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From Buzzword TO a New World of Computing

Somewhere in the not-too-distant future one of today's hottest buzzwords -- AI, big data, or even analytics -- will be absorbed by another.

James M. Connolly

January 18, 2018

4 Min Read
<p>(Image: Shutterstock)</p>

Face facts, buzzwords fade away, so which term will be the first to go? Artificial intelligence? Internet of Things? Even "analytics"?

In the moment, it sounds absurd to think that we would retire any of those hot themes. In the tech sector we love our buzzwords. Yet, there comes a time when every technology concept matures and moves from being new, exciting, and the sweetheart of marketers into a new phase called: Just a way that we do things.

In reality, none of those concepts or the technologies that form their foundations are going away. If anything, all three are still on incredible growth paths in terms of how we do computing and use information.

Yet, the history of computing shows that shiny new concepts and their cute buzzwords eventually step into the background where they simply do what they were designed for: Work!

For decades we monitored the developments in "networking" and IT managers stressed over which topology, Ethernet or Token Ring, they should go with. Well, Ethernet sent Token Ring into the eternal dirt nap, but we don't even think in terms of Ethernet any more until those rare occasions when it goes down. It's just there, feeding us ESPN highlights of last night's game.

Client/server was another true buzzword for what seems a moment. You could run the core application on a server while the "client" handled presentation. When is the last time you thought, "Gee, my phone (desktop, notebook, or tablet) handles presentation nicely while the server in Omaha is working on the database and logic"? You probably have no clue what is being done where, and you don't care. It just works. "Client/server" disappeared into the fog that is an amalgam of computing.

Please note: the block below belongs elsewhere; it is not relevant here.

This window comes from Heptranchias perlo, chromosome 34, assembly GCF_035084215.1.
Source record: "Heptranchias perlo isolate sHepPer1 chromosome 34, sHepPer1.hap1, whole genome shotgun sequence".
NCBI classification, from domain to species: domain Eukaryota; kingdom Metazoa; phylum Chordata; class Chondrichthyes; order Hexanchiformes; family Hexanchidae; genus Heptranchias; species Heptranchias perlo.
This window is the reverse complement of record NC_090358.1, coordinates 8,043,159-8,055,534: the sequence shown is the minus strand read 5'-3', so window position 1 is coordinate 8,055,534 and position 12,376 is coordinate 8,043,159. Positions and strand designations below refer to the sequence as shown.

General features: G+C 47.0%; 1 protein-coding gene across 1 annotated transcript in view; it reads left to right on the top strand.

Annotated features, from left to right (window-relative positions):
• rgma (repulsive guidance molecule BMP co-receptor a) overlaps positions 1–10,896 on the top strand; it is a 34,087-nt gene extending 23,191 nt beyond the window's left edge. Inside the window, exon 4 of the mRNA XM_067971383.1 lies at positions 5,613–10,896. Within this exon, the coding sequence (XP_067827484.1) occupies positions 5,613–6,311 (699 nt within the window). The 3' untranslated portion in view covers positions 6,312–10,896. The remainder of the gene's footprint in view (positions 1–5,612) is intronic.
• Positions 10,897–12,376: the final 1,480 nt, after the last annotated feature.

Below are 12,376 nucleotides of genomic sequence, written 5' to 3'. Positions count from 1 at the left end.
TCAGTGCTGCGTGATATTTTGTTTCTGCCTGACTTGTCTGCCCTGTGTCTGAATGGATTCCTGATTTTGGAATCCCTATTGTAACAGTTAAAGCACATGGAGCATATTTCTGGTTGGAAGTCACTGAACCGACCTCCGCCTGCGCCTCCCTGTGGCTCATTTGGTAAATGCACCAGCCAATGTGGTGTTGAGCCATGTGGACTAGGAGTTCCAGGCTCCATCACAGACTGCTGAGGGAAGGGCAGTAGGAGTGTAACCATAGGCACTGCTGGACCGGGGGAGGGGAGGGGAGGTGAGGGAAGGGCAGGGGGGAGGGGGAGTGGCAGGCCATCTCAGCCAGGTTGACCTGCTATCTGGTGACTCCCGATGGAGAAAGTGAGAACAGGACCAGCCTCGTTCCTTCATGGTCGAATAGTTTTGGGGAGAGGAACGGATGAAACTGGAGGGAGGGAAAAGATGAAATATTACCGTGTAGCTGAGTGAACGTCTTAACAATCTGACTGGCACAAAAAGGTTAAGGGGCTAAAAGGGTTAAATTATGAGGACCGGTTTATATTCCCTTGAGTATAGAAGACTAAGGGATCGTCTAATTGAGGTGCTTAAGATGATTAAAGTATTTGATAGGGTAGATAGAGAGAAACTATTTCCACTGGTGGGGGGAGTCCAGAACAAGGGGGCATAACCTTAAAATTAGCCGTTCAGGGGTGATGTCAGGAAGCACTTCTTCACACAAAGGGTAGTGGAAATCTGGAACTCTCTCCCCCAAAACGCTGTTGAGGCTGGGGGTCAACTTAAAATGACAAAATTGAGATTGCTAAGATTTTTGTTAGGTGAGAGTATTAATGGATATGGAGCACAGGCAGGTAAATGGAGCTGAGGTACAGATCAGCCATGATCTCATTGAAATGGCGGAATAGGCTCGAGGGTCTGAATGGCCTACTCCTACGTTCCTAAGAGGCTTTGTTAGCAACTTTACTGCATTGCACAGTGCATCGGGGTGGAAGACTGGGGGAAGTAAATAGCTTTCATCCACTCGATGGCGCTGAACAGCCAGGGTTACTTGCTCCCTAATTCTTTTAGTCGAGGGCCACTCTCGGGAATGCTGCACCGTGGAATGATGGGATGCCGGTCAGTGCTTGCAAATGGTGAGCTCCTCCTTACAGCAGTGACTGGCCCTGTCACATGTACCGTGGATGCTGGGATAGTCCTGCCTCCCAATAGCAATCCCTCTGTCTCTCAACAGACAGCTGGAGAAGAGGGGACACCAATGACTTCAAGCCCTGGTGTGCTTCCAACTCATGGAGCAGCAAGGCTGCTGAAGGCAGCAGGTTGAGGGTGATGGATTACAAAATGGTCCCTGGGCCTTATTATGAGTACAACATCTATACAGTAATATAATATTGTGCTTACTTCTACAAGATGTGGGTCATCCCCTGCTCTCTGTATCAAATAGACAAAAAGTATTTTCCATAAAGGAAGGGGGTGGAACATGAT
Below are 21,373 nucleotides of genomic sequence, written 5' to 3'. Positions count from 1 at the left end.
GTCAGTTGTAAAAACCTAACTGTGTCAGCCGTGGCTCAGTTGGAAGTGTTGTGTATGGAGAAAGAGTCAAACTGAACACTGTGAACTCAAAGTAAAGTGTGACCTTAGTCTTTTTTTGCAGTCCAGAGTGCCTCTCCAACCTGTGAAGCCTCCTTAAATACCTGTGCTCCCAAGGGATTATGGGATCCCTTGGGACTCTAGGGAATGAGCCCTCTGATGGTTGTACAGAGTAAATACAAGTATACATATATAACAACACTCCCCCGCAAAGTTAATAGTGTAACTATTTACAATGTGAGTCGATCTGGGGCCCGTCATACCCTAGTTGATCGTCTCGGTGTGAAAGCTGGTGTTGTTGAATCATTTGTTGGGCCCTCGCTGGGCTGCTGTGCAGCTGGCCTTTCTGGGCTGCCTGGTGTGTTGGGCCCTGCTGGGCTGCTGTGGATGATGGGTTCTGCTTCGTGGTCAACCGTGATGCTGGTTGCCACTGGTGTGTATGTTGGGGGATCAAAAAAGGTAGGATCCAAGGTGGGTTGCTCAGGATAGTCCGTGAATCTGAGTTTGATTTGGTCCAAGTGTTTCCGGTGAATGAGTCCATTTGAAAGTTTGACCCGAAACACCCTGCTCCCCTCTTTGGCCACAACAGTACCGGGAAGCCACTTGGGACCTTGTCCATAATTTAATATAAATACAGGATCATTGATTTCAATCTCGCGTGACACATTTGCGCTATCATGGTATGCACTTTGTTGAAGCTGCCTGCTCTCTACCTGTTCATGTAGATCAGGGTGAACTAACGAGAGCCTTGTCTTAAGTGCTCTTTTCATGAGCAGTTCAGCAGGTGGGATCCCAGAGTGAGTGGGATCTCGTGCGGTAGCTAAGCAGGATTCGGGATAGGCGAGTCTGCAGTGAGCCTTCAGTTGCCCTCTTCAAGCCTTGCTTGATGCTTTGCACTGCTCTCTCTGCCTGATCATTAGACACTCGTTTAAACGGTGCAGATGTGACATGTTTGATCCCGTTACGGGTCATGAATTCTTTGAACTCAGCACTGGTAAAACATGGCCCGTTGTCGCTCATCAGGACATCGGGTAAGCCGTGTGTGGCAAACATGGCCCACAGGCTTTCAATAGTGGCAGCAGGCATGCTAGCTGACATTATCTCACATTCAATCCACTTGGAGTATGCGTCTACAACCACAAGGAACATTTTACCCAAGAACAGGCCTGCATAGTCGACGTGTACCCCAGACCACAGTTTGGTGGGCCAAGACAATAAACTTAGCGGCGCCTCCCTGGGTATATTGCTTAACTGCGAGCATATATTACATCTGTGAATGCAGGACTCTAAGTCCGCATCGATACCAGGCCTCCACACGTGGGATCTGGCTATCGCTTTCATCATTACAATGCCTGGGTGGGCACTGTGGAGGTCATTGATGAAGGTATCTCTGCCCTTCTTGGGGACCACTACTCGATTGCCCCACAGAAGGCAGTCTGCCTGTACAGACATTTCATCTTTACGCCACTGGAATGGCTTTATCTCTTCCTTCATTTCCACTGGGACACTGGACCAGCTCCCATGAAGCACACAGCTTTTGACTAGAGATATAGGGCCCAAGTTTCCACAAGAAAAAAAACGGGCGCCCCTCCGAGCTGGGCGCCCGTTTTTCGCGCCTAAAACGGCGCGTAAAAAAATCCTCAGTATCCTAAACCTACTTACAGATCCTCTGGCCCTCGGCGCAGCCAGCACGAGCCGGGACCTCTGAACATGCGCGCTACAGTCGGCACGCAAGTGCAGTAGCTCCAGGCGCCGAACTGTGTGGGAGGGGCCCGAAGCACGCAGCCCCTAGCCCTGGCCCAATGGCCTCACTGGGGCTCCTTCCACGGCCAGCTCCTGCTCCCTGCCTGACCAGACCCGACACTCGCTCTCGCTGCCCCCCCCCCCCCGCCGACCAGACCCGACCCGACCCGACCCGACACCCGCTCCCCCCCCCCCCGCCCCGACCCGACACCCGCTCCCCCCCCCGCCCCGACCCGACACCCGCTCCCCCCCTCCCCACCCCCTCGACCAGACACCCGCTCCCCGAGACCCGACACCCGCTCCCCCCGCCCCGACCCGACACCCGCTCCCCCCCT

What term will disappear next?

Sorry, marketers but, yes, there will come a time when we stop focusing on AI. Maybe it will be when your company actually does start selling that "AI-based toaster."

We've been talking about the dawn of AI since I got into the tech business back in the first Reagan Administration. In those days we didn't realize that AI never was going to be a product that you could buy off the shelf. AI is taking off today because it has found it's place as just an element -- a capability -- within other applications. AI in an Alexa speaker doesn't "play" that Jason Aldean song. AI is how Alexa recognizes your voice and parses your command, "Alexa, play Jason Aldean."

The IoT isn't exactly new. It's essentially machine-to-machine networking taken to a new platform and extended to thousands of new applications and types of devices. It's also in our faces rather than buried behind factory walls as M2M was, and we are finding new ways to analyze and act on the data that IoT carries.

Analytics aren't new, either, just dramatically advancing in their capabilities, and they aren't going away, although it seems that "analytics" and "big data" have somehow become interchangeable. I certainly hope the term "analytics" doesn't go away any time soon. That would mean changing the name of this site, and I'd have to pay Instaprint another $12 for business cards.

The thing that we have to recognize and remember is that the labels mean little. This tech world that we call "computing" is marked by buzzwords that represent tightly interconnected tech concepts. Analytics are evolving into AI as a very advanced delivery mechanism. IoT obviously will be a source for the data that analytics need, while AI and machine learning deliver those analytics results back to the IoT in the form of calls for action. We don't even have clear definitions for the boundaries, where analytics end and AI begins or where the IoT network shifts into analytics.

Those interconnections will only become tighter. Today and in the future, you can take these three core concepts, jumble them up, add in a few doses of "mobile" and "cloud" and you will come up with a brand new entity. That new concept probably emerges within a year or two. The only question is about what we call this new environment. Hmmm, I'll bet some bright marketer can come with a name.

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About the Author(s)

James M. Connolly

Contributing Editor and Writer

Jim Connolly is a versatile and experienced freelance technology journalist who has reported on IT trends for more than three decades. He was previously editorial director of InformationWeek and Network Computing, where he oversaw the day-to-day planning and editing on the sites. He has written about enterprise computing, data analytics, the PC revolution, the evolution of the Internet, networking, IT management, and the ongoing shift to cloud-based services and mobility. He has covered breaking industry news and has led teams focused on product reviews and technology trends. He has concentrated on serving the information needs of IT decision-makers in large organizations and has worked with those managers to help them learn from their peers and share their experiences in implementing leading-edge technologies through such publications as Computerworld. Jim also has helped to launch a technology-focused startup, as one of the founding editors at TechTarget, and has served as editor of an established news organization focused on technology startups at MassHighTech.

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